What do 70,000 delegates from 200 countries discuss in Dubai?
This sounds like the start of a puzzle. To which the answer is: discussing our future here on earth. We talk about the #COP28, the annual event where business leaders, young people, climate scientists, Indigenous Peoples, journalists, people from the UN, and various other experts and stakeholders gather to address the climate crisis. In this article, I will answer 5 questions for you about COPs and climate.
Since when do international climate conferences take place?
Since decades! I believe the climate movement started in 1968. A group of scientists and entrepreneurs expressed their worries about climate change on the international level in 1968, called the Club of Rome.
Later, large COPs are held every year. COP stands for “Conference of the Parties”. They are hosted by the United Nations, and countries, NGOs, and other relevant regional parties from around the world are invited.
Here are some milestones achieved by previous COP’s:
- 1992: Rio de Janeiro is the birth of the UN Framework Convention on Climate Change (UNFCCC), laying the groundwork for COP.
- 1997: Adoption of the Kyoto Protocol, with developed countries committing to greenhouse gas reductions, although the USA didn't ratify.
- 2015: The Paris Agreement, compelling all nations to set emission reduction pledges to limit global warming below 1.5 degrees and achieve net-zero emissions by the second half of the century.
What is the COP28 about?
In the hottest year ever recorded, delegates from 200 countries traveled to Dubai. The goal? Keeping global warming below 2 degrees Celsius, preferably even lower at 1.5 as agreed in Paris in 2015. This year, states will have to adjust their climate plans based on the 'balance report' published earlier this year, which revealed a harsh reality: most countries are not on track.
What is the most important topic on the agenda?
I think phasing out fossil fuels. There was consensus over this point in the last COP in Egypt, but at the last minute, it was left out. Now, they are trying again, but there is controversy about this year's president Sultan Ahmed Al Jaber. Because he is also CEO of the national oil company of Dubai.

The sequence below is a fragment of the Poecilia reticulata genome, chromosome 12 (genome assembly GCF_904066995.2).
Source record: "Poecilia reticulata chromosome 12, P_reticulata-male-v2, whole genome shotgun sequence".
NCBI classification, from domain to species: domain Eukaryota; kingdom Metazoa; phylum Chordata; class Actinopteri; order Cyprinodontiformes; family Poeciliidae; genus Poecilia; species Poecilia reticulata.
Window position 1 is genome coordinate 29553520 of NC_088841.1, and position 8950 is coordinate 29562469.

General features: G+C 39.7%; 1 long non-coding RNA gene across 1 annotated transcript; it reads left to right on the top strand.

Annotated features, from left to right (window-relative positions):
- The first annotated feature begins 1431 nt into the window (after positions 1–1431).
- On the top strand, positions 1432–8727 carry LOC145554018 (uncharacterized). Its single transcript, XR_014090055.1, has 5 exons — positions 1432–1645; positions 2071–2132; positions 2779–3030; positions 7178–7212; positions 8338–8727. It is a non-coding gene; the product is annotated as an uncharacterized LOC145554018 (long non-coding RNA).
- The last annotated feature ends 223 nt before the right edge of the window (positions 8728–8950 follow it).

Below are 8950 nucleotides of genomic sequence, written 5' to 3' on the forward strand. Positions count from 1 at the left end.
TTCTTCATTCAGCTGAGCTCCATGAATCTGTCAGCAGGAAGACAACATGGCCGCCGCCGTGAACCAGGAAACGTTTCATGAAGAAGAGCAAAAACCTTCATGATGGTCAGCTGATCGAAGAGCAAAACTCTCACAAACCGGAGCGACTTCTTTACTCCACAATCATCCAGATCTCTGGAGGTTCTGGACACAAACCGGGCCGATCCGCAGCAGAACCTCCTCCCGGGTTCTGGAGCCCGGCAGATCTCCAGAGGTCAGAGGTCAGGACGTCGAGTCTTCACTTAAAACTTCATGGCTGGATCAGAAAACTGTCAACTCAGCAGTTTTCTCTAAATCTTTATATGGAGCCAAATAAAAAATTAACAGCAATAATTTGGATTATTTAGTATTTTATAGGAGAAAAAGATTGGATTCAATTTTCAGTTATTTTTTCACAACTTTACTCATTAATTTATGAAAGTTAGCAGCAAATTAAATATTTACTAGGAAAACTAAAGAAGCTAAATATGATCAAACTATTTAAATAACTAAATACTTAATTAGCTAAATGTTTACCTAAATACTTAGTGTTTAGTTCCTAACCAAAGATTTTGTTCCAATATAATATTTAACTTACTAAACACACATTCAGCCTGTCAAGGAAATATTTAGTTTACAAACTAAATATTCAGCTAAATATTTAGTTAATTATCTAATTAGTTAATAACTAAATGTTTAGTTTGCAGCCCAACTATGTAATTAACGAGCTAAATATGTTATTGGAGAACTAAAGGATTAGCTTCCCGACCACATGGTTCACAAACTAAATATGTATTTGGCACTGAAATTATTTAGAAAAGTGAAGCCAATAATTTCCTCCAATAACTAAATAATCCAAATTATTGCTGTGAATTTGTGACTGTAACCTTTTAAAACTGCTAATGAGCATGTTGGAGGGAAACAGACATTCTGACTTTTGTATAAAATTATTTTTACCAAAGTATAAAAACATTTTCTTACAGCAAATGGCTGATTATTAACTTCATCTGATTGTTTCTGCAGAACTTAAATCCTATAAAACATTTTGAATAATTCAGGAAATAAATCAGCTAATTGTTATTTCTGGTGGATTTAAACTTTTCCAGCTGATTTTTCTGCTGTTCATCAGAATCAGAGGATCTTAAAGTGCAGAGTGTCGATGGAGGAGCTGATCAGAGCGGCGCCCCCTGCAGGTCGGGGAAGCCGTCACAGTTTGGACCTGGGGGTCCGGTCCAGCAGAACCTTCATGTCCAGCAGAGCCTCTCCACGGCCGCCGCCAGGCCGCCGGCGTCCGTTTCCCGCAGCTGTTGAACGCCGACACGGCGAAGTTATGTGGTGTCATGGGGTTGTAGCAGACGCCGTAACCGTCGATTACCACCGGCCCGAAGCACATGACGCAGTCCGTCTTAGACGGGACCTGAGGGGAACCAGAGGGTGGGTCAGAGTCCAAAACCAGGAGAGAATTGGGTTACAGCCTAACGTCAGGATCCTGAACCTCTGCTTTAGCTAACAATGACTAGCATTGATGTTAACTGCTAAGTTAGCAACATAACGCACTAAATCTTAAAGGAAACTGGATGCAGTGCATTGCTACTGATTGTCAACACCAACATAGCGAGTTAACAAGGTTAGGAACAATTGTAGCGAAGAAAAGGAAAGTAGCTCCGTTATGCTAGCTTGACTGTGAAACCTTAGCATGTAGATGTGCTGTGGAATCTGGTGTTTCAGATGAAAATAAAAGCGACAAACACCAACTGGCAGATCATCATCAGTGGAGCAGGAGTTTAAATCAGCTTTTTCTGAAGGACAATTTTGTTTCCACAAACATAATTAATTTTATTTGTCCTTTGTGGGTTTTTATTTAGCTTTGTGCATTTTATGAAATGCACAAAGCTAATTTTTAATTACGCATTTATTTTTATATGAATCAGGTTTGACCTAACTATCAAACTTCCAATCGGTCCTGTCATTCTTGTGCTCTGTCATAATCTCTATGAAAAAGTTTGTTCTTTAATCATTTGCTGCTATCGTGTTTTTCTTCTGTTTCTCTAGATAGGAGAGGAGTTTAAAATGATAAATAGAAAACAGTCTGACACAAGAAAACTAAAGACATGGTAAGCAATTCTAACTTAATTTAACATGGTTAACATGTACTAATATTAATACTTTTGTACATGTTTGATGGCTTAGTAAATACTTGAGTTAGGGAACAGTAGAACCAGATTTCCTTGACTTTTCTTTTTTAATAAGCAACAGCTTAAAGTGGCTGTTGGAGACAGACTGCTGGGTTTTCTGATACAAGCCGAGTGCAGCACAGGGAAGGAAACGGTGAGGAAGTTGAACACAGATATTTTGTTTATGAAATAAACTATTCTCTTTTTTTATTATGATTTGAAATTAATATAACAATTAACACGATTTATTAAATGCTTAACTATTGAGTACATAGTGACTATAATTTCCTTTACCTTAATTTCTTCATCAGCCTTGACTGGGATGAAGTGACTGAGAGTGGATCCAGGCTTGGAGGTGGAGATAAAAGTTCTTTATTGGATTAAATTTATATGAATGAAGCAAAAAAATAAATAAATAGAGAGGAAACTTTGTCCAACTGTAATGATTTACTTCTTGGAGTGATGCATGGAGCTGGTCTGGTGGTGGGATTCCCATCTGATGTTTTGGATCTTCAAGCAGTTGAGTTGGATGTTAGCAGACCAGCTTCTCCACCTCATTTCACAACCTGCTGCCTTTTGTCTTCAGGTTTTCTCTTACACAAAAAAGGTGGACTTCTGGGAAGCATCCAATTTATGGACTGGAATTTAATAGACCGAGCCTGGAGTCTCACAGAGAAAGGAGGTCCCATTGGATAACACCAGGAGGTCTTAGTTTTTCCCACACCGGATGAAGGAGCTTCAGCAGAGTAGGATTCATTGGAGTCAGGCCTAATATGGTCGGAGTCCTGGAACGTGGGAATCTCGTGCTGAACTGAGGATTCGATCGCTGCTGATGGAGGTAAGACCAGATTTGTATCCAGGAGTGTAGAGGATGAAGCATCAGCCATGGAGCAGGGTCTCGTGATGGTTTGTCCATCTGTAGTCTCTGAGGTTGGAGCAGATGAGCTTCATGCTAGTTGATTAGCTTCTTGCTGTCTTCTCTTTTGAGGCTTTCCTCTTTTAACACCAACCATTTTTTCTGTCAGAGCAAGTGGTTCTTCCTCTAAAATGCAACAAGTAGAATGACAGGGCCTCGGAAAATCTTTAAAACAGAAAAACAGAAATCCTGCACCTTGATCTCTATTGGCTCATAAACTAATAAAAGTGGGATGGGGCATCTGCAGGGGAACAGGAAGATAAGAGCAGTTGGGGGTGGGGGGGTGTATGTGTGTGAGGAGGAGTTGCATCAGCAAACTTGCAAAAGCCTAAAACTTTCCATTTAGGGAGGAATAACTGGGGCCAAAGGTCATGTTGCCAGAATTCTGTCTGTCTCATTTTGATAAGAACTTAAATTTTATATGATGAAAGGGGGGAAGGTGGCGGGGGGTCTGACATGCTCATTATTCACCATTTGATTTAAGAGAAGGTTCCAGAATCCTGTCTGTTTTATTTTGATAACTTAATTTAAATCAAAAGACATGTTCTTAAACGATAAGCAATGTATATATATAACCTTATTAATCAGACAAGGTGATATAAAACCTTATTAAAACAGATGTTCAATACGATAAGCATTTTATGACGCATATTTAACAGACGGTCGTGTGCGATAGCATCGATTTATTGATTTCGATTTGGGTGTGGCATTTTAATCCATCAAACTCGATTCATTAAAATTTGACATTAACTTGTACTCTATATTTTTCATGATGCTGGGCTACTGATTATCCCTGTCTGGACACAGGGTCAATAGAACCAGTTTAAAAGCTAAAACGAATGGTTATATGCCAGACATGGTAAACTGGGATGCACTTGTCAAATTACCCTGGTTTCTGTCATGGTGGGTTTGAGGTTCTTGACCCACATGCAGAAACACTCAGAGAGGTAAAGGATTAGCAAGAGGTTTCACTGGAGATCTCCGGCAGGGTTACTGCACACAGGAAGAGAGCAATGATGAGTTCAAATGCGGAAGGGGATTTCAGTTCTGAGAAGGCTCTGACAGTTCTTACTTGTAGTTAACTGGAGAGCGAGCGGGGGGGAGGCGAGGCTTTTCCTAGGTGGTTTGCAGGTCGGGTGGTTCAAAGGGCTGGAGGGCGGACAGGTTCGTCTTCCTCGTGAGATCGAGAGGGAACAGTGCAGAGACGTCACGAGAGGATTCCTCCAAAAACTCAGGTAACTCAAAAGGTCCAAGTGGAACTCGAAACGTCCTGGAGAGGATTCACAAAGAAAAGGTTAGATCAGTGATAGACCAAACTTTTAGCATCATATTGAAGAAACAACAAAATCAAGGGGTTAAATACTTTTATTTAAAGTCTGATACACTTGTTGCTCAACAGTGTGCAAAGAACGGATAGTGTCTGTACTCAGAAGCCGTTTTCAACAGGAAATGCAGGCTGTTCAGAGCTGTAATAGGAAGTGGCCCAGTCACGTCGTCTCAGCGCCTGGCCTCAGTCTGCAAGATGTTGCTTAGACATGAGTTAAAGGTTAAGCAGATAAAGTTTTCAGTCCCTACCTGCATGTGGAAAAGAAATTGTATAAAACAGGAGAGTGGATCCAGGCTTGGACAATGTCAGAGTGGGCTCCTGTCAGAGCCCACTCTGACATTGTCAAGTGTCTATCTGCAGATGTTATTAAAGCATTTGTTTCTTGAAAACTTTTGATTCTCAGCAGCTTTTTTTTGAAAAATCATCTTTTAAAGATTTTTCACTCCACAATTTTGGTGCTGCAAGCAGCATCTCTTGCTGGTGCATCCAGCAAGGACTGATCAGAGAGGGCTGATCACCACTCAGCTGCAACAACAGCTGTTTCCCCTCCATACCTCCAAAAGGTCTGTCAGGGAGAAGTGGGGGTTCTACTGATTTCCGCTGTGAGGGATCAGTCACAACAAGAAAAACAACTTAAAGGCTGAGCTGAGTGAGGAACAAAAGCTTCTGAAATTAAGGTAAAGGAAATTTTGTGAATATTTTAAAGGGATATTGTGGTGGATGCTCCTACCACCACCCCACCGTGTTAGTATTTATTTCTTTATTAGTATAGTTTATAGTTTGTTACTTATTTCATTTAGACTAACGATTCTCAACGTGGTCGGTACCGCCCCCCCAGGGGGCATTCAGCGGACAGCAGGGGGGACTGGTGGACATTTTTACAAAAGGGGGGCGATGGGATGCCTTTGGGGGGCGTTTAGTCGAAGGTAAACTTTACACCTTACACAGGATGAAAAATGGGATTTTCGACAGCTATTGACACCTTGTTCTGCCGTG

Another important thing is the climate fund to help developing countries address climate change, the Loss and Damage Fund.
Is there a consensus on the scientific proof of climate change?
Governments generally align on the scientific consensus regarding climate change, like the impact of burning gas and oil. While there's less skepticism about the science, disagreements persist on priorities, tracking emissions goals, and helping affected nations.
For example, oil-producing countries have successfully succeeded in keeping an agreement about fossil fuels out. And this year, Sultan Al-Jabr, the current COP28 President, faced criticism for disputing the science behind a fossil fuel phaseout linked to temperature limits, sparking a lot of controversy.
Are all COPs bastards?
Experts believe the current negotiations are not enough; even with the Paris Agreement, a rise to 2.7 degrees is projected, says Climate Action Tracker. Don’t forget that impactful climate actions also occur at smaller scales too. Industries, local governments, and cities often commit to more stringent pledges than those made at COPs.
Then there is the huge amount of people attending the COP. This COP is the biggest ever, and that is not a good sign, experts say. This hinders the process of really making agreements on important issues. Because of this, the results of COPsare often not sufficient. Have you ever had a fruitful meeting with 70.000 colleagues?
From all the 28 COPs we have seen, the Paris one in 2015 was maybe the most successful and memorable. And it remains important to keep pressuring on governments, industries and stakeholders.
What is the consequence if a country does not reach the targets?
Take for example the Paris Agreement. This is an agreement where certain targets are set. In theory, these climate targets that are submitted to global bodies such as the UN are legally binding. However, if a country decides not to submit a target or to withdrew from a UN climate agreement or fails to implement the policies to reach the targets, there is no higher institution to enforce to act otherwise.
At the national level, there are consequences. There are cases where the state is sued for not adhering to the established measures and objectives. The Urgenda Klimaatzaak in the Netherlands is such a case, won by Urgenda.
So, can COPs be a solution to our climate crisis?
This is difficult. Yes, setting an ambitious climate policy with all governments around the world would have indeed the most impact. But how the COP is organized now, is not very efficient. Too many people, with too many different interest, have to discuss a very complex issue. A COP like this is bound to be a perfect place where stakeholders can lobby and make mutual commitments.
So, yes the COP is important in theory because we must make international pledges. However, we have to critically look at the whole process of negotiating in a COP like this so we can make stronger pledges the world needs!